Jordan Bill
Fight or Die

Wednesday, September 5, 2012

High Intensity Interval Training

This summer I've incorporated High Intensity Interval Training (H.I.I.T.) into my regular workouts and I've experienced positive results in record time! I didn't know much about it, but after a little bit of homework I started to understand how essential this kind of training really is. As a bonus, by switching from aerobic to anaerobic training, I was also able to train twice as hard in half the time! Those who know me or follow this blog regularly know that maximizing the use of my time is a huge priority for me.
My long cardio sessions have been changed to shorter and more intense sprinting sessions. Instead of a slow and steady long term run, going to full capacity for a time and then a rest period increases my resting metabolic rate for much longer after my workout, so I'm literally burning calories in my sleep! A 60 minute cardio session will burn more calories and elevate my metabolic rate for an hour or two after my workout, but by doing sprint intervals my metabolic rate stays high for one to two days! So in the long run, by keeping a high metabolic rate for longer periods, I burn more calories in the long run (pun intended).
So the idea behind this is that you push yourself into a sprint for a short period of time, followed by a rest period, then back to a sprint. This circuit continues for as many sets as you can take. I've been experimenting with how many sets I can do and how long each phase should be. Still playing with it, so no real tips on that for now. What I can tell you is that I started with a full 1 minute sprint with a 1 minute rest (jog) and tried for 10 sets like this and that was way too much for my first time. I almost got it, but paid dearly for it! I spent the rest of that day trying not to throw up and then the next three days on my couch, sore from head to toe. Don't be like me and bite off more than you can chew.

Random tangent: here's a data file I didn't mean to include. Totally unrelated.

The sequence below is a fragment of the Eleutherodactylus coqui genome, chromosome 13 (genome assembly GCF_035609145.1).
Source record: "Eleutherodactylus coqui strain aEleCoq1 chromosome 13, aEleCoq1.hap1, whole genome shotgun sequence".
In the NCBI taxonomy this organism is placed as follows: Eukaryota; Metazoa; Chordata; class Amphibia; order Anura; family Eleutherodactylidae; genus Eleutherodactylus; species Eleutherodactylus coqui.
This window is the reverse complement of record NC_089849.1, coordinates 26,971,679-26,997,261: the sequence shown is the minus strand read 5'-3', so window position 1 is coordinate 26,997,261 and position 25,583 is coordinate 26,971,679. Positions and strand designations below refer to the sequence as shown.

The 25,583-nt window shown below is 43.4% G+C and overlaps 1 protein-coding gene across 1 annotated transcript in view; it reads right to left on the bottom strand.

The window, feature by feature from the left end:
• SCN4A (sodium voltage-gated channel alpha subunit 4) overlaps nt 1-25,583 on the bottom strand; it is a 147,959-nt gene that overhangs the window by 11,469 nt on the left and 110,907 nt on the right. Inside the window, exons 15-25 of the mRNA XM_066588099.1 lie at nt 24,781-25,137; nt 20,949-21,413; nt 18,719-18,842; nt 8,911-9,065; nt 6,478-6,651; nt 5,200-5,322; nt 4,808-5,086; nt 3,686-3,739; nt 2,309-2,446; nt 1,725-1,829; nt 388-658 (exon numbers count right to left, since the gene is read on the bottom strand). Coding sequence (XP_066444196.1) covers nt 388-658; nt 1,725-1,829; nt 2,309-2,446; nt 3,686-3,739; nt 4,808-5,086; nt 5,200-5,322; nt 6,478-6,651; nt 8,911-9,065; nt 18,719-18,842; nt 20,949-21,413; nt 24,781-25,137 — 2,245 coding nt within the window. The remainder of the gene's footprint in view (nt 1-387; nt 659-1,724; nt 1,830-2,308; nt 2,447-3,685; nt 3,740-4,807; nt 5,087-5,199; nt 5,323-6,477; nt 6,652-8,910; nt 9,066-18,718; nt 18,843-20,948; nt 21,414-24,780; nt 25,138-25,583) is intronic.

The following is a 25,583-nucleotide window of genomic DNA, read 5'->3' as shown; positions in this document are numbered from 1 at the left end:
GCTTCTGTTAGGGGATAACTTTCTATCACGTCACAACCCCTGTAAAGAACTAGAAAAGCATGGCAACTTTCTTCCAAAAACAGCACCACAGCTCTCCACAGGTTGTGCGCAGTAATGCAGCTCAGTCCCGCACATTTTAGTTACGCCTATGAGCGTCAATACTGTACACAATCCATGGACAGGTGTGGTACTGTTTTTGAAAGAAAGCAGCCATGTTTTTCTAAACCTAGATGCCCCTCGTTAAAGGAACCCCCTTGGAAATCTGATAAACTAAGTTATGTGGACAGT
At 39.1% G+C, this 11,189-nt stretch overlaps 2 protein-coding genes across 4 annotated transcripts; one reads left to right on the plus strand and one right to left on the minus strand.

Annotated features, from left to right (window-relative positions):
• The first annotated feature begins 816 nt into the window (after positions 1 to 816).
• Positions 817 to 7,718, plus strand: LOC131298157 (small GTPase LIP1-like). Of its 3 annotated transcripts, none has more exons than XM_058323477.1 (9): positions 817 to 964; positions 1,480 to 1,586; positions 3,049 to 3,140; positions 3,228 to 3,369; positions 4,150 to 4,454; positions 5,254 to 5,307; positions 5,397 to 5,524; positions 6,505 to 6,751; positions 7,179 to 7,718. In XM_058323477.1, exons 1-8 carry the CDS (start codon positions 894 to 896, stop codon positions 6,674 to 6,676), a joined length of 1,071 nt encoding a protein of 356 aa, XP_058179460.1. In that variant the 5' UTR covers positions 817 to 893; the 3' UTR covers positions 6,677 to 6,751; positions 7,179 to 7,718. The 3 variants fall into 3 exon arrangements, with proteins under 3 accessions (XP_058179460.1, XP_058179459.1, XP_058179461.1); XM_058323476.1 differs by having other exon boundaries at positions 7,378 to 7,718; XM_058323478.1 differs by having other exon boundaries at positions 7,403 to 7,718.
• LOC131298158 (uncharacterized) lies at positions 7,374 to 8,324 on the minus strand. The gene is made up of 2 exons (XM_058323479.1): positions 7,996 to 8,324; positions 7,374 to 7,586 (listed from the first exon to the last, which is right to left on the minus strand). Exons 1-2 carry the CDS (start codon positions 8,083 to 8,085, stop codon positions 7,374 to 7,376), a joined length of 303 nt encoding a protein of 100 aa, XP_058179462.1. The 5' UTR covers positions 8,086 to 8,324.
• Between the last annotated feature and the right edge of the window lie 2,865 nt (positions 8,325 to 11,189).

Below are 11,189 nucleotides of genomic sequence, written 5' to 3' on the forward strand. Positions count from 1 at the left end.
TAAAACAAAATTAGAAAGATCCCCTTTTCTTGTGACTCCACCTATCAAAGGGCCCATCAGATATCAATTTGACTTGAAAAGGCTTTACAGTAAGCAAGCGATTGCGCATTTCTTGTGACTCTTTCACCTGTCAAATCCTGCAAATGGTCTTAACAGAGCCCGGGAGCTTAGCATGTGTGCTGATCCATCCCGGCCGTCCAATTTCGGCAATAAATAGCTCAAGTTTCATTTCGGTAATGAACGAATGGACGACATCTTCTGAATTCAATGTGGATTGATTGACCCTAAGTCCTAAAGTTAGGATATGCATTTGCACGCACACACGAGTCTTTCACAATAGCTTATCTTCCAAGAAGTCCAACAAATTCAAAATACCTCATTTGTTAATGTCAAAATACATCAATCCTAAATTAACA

After a little more research, the experts seem to all agree on a gradual build up. Here's a simple guideline that could help you get started or step your game up.

1:3 Ratio
This is the most recommended way to start and I wish I had done the right amount of homework before starting. The 1:3 ratio refers to your sprint to rest times. I recommend going for shorter times and make your rest periods a light job, that way you never stop moving. I tried with higher sprint times, but spent most of the rest periods trying not to fall over. On your first set, you'll have the same evil thoughts I did: "man this isn't that hard". Just wait....
So an example for this ratio would be to sprint for 20 seconds and then jog for 60 seconds. That's one set and you should aim to repeat that 4 to 6 times.

1:2 Ratio
So when you start to get comfortable with the earlier ratio, you can adjust the rest time. I've personally found this to be more intense than adding sprint time. You're still going all-out in your sprint, but with less time to recover before the next set. Very difficult at first, no matter how comfortable you were with the previous ratio, as it shocks the system and sends it into panic mode. Lots of fun.
So to keep with the sample times, you'd be sprinting for 20 seconds and jogging (resting) for 40.

1:1 Ratio
This is the ratio I foolishly tried to start with, which I later found out is a goal for even very experienced runners. Back in my rugby days, we had been doing these kinds of sprint/rest drills, but I was too busy trying to survive to take note of how long we were running for. I'm now starting to suspect that we were training at a 1:1 ratio...
This is very intense and make sure to take the time to build yourself up to this.
In this case, you'd be sprinting for 20 seconds and then resting for 20 seconds each set.

The most dreaded of any kind of sprints I've ever tried or heard of. This will take your sets into a 2:1 ratio! This is a vomit-inducing killer workout that will build more lean muscle mass and burn more calories that anything else I know in only 4 minutes! Very difficult, but the results are amazing and will leave you feeling like a warrior...after a few days of recovery.
This method means you sprint for 20 seconds, rest for 10 and complete 8 sets without a break for a total of 4 minutes.

By pushing myself into H.I.I.T. I was able to lose about twenty pounds without losing any muscle mass and even dropped my body fat percentage by 6% almost instantly! Of course, not healthy workout or diet will show you results overnight, but this has been by far the fastest I've seen improvements in training! Hope this helps and good luck!

Jordan Bill
Fight or Die